FAIRBANKS — With just days before the federal deadline for the state to prove it can clean up Fairbanks’ wintertime air pollution woes, borough officials made the pitch for residents to do their part to clean the air.
During a well-attended meeting at the Watershed Charter School, one in a continuing series of meetings, borough officials explained the health impacts of pollution as well as how voluntarily switching to oil from wood on high-pollution days could go a long way to improving the air.
The borough’s proposal, matched with a perception of little to no state attention to enforcement, left many attendees with a general sense of frustration.
“What’s the recourse?” asked Suzanne Fenner, a parent at the school who described health problems among her friends and family thanks to particularly bad burners. “Who do I talk to, and what do I do? Do I call the neighbor and bring cookies? What do we do?”
Watershed and other schools in the West Fairbanks area and North Pole area have been particularly hard-hit by wintertime air pollution, according to the borough’s mobile air monitoring.
Borough Mayor Luke Hopkins and Borough Air Quality manager Jim Conner explained the borough is limited to voluntary means of reducing air pollution. That’s because residents rejected regulation by local government in the recent municipal elections when it passed Proposition 3, which bars the borough from regulating air emissions from home heating devices in any way.
The state is developing new standards, but hasn’t released a draft and has had limited involvement.
“What is the DEC going to do, in terms of acting on their regulations and very few enforcement measures?” Hopkins said. “It is DEC that has to come in with whatever regulations they have and are mostly limited to a legal action in court.”
When asked, Hopkins said he had no knowledge of any burners that were punished under the state’s 50 percent opacity limits for solid fuel burners.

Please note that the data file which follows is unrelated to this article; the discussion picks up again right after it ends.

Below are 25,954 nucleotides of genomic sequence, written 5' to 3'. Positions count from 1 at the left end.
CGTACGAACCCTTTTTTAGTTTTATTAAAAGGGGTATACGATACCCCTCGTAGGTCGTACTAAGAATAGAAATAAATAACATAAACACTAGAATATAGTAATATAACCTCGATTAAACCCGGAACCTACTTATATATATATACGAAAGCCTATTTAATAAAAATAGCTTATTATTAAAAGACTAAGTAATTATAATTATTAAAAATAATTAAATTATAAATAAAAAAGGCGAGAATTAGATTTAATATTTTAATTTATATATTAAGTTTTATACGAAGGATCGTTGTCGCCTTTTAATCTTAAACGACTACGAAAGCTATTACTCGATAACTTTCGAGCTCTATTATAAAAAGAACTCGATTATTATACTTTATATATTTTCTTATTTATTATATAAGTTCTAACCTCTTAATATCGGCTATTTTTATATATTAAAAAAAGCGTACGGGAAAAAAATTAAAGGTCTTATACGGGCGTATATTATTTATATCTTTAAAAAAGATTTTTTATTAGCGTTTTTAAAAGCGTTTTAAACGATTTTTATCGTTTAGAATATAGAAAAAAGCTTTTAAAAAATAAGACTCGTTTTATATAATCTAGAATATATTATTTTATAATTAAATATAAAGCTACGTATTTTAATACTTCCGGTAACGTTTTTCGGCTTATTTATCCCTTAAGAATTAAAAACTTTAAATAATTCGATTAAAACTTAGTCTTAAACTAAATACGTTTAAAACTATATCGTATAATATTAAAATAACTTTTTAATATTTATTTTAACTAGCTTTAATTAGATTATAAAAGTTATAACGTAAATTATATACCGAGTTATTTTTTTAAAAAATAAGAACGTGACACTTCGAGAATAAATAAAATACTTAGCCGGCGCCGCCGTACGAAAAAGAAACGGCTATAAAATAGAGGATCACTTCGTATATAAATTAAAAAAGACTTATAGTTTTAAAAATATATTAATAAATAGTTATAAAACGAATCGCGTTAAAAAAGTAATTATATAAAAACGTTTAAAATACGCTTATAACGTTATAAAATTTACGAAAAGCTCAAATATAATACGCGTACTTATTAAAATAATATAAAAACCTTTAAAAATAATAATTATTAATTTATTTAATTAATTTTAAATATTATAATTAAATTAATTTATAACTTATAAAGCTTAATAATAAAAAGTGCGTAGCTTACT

The state will do what it needs to do to meet the federal standards, but the borough will do what it can in the mean time.
Hopkins said part of the borough’s new community action plan will be to make monitoring data and air quality forecasts more readily available for residents, teachers and parents. He said he will be coming forward with a plan that could incentivize switching to oil from wood on bad air quality days.
Without any clear hope for relief from the worst burners, those who continue to burn dirty regardless of any voluntary incentives, some community members are now starting to take it into their own hands to petition the governor and the state to get involved.
Dawn Brashear, a counselor and PTA member at Woodriver Elementary School, said the school is taking a coordinated effort to file complaints with the DEC, Gov. Sean Parnell and the borough whenever there’s a smoke problem. Brashear said the school has filed at least 10 complaints intended to represent the more than 500 students and faculty at the school.
“Now we have a unified voice,” she said. “Our hope is we can generate support through the PTAs so we can get a consistent message to the DEC that still, there is a problem today. We’re enraged enough that we’re being assaulted daily, and there’s no immediate action to this.”
Contact staff writer Matt Buxton at 459-7544 or follow him on Twitter: @FDNMpolitics.
Nordale air quality meeting
6 to 8 p.m. Wednesday
397 Hamilton Ave.
Fairbanks, AK 99701